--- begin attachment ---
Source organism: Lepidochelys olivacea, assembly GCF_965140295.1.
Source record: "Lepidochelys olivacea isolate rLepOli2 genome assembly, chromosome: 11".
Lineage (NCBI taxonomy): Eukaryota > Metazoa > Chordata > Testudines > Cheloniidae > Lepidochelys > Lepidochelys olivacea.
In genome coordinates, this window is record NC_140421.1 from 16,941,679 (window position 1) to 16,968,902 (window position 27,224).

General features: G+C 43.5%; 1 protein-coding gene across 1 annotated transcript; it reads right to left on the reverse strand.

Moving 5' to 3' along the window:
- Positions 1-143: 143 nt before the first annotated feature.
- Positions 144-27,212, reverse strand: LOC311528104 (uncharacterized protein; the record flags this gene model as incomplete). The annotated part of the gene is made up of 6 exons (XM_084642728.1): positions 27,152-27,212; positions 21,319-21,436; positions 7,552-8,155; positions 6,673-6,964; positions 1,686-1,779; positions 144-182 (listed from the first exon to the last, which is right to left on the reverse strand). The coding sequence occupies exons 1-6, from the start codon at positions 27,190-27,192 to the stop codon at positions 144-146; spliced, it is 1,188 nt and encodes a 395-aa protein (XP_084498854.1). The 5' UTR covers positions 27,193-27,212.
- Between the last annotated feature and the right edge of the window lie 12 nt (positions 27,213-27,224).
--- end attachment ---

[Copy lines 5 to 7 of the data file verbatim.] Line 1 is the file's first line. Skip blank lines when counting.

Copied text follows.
General features: G+C 43.5%; 1 protein-coding gene across 1 annotated transcript; it reads right to left on the reverse strand.

Moving 5' to 3' along the window:
- Positions 1-143: 143 nt before the first annotated feature.